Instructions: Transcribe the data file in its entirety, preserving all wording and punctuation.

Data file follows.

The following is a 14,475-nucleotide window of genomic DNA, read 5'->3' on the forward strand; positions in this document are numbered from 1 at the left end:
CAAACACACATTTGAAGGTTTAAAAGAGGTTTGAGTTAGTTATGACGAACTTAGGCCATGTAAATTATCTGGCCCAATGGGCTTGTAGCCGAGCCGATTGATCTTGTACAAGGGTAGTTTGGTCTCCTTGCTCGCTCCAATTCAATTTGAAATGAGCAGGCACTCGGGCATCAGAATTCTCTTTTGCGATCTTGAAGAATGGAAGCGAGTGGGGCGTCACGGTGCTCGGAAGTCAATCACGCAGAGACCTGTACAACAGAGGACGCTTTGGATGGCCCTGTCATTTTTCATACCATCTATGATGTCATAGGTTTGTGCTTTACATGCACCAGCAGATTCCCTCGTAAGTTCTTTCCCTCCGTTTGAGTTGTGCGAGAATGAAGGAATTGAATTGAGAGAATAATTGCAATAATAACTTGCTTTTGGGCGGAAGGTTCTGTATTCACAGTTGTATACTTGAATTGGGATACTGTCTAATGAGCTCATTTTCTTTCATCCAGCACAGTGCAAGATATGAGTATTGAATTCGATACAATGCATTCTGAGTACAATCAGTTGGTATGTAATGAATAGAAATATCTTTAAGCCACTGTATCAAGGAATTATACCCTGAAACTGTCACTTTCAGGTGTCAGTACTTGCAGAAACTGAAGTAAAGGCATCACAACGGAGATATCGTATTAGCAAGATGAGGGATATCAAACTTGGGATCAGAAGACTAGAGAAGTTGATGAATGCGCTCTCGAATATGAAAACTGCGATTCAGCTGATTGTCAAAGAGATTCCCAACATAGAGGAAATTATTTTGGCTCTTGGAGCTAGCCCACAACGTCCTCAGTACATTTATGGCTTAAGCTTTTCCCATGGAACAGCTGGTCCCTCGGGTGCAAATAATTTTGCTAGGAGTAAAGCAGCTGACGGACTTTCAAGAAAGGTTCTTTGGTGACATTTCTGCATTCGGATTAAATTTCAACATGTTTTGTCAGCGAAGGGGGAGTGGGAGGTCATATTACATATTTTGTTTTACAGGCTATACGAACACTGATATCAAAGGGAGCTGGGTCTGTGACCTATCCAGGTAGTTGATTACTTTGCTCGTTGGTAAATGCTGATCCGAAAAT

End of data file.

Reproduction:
The following is a 14,475-nucleotide window of genomic DNA, read 5'->3' on the forward strand; positions in this document are numbered from 1 at the left end:
CAAACACACATTTGAAGGTTTAAAAGAGGTTTGAGTTAGTTATGACGAACTTAGGCCATGTAAATTATCTGGCCCAATGGGCTTGTAGCCGAGCCGATTGATCTTGTACAAGGGTAGTTTGGTCTCCTTGCTCGCTCCAATTCAATTTGAAATGAGCAGGCACTCGGGCATCAGAATTCTCTTTTGCGATCTTGAAGAATGGAAGCGAGTGGGGCGTCACGGTGCTCGGAAGTCAATCACGCAGAGACCTGTACAACAGAGGACGCTTTGGATGGCCCTGTCATTTTTCATACCATCTATGATGTCATAGGTTTGTGCTTTACATGCACCAGCAGATTCCCTCGTAAGTTCTTTCCCTCCGTTTGAGTTGTGCGAGAATGAAGGAATTGAATTGAGAGAATAATTGCAATAATAACTTGCTTTTGGGCGGAAGGTTCTGTATTCACAGTTGTATACTTGAATTGGGATACTGTCTAATGAGCTCATTTTCTTTCATCCAGCACAGTGCAAGATATGAGTATTGAATTCGATACAATGCATTCTGAGTACAATCAGTTGGTATGTAATGAATAGAAATATCTTTAAGCCACTGTATCAAGGAATTATACCCTGAAACTGTCACTTTCAGGTGTCAGTACTTGCAGAAACTGAAGTAAAGGCATCACAACGGAGATATCGTATTAGCAAGATGAGGGATATCAAACTTGGGATCAGAAGACTAGAGAAGTTGATGAATGCGCTCTCGAATATGAAAACTGCGATTCAGCTGATTGTCAAAGAGATTCCCAACATAGAGGAAATTATTTTGGCTCTTGGAGCTAGCCCACAACGTCCTCAGTACATTTATGGCTTAAGCTTTTCCCATGGAACAGCTGGTCCCTCGGGTGCAAATAATTTTGCTAGGAGTAAAGCAGCTGACGGACTTTCAAGAAAGGTTCTTTGGTGACATTTCTGCATTCGGATTAAATTTCAACATGTTTTGTCAGCGAAGGGGGAGTGGGAGGTCATATTACATATTTTGTTTTACAGGCTATACGAACACTGATATCAAAGGGAGCTGGGTCTGTGACCTATCCAGGTAGTTGATTACTTTGCTCGTTGGTAAATGCTGATCCGAAAAT